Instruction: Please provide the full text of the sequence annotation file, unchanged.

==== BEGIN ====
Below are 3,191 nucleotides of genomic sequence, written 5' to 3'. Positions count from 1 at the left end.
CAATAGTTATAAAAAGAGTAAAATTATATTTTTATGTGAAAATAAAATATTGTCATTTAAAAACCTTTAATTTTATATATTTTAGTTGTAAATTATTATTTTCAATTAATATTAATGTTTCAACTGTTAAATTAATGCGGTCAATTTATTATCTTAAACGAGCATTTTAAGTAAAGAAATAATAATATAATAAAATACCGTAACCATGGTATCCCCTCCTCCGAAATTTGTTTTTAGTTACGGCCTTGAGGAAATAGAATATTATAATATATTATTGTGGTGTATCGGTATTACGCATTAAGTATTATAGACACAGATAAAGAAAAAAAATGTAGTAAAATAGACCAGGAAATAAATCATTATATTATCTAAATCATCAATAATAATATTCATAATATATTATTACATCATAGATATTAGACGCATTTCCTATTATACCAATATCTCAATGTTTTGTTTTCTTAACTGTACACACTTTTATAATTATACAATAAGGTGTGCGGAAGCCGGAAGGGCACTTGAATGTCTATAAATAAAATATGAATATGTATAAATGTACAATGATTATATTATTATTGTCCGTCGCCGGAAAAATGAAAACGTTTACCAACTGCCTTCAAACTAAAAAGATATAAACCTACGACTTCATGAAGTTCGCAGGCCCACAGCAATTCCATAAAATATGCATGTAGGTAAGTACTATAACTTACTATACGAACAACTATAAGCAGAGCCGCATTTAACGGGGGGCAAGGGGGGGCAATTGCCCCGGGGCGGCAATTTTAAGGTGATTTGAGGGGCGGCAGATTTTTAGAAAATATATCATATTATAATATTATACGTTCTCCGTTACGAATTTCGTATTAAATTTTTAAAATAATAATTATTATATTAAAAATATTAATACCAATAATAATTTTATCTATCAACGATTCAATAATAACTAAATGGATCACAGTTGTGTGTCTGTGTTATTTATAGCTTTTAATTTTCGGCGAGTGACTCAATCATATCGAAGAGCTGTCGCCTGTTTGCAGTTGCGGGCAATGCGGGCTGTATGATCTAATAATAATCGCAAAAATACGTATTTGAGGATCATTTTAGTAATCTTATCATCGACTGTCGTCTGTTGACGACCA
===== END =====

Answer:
Below are 3,191 nucleotides of genomic sequence, written 5' to 3'. Positions count from 1 at the left end.
CAATAGTTATAAAAAGAGTAAAATTATATTTTTATGTGAAAATAAAATATTGTCATTTAAAAACCTTTAATTTTATATATTTTAGTTGTAAATTATTATTTTCAATTAATATTAATGTTTCAACTGTTAAATTAATGCGGTCAATTTATTATCTTAAACGAGCATTTTAAGTAAAGAAATAATAATATAATAAAATACCGTAACCATGGTATCCCCTCCTCCGAAATTTGTTTTTAGTTACGGCCTTGAGGAAATAGAATATTATAATATATTATTGTGGTGTATCGGTATTACGCATTAAGTATTATAGACACAGATAAAGAAAAAAAATGTAGTAAAATAGACCAGGAAATAAATCATTATATTATCTAAATCATCAATAATAATATTCATAATATATTATTACATCATAGATATTAGACGCATTTCCTATTATACCAATATCTCAATGTTTTGTTTTCTTAACTGTACACACTTTTATAATTATACAATAAGGTGTGCGGAAGCCGGAAGGGCACTTGAATGTCTATAAATAAAATATGAATATGTATAAATGTACAATGATTATATTATTATTGTCCGTCGCCGGAAAAATGAAAACGTTTACCAACTGCCTTCAAACTAAAAAGATATAAACCTACGACTTCATGAAGTTCGCAGGCCCACAGCAATTCCATAAAATATGCATGTAGGTAAGTACTATAACTTACTATACGAACAACTATAAGCAGAGCCGCATTTAACGGGGGGCAAGGGGGGGCAATTGCCCCGGGGCGGCAATTTTAAGGTGATTTGAGGGGCGGCAGATTTTTAGAAAATATATCATATTATAATATTATACGTTCTCCGTTACGAATTTCGTATTAAATTTTTAAAATAATAATTATTATATTAAAAATATTAATACCAATAATAATTTTATCTATCAACGATTCAATAATAACTAAATGGATCACAGTTGTGTGTCTGTGTTATTTATAGCTTTTAATTTTCGGCGAGTGACTCAATCATATCGAAGAGCTGTCGCCTGTTTGCAGTTGCGGGCAATGCGGGCTGTATGATCTAATAATAATCGCAAAAATACGTATTTGAGGATCATTTTAGTAATCTTATCATCGACTGTCGTCTGTTGACGACCA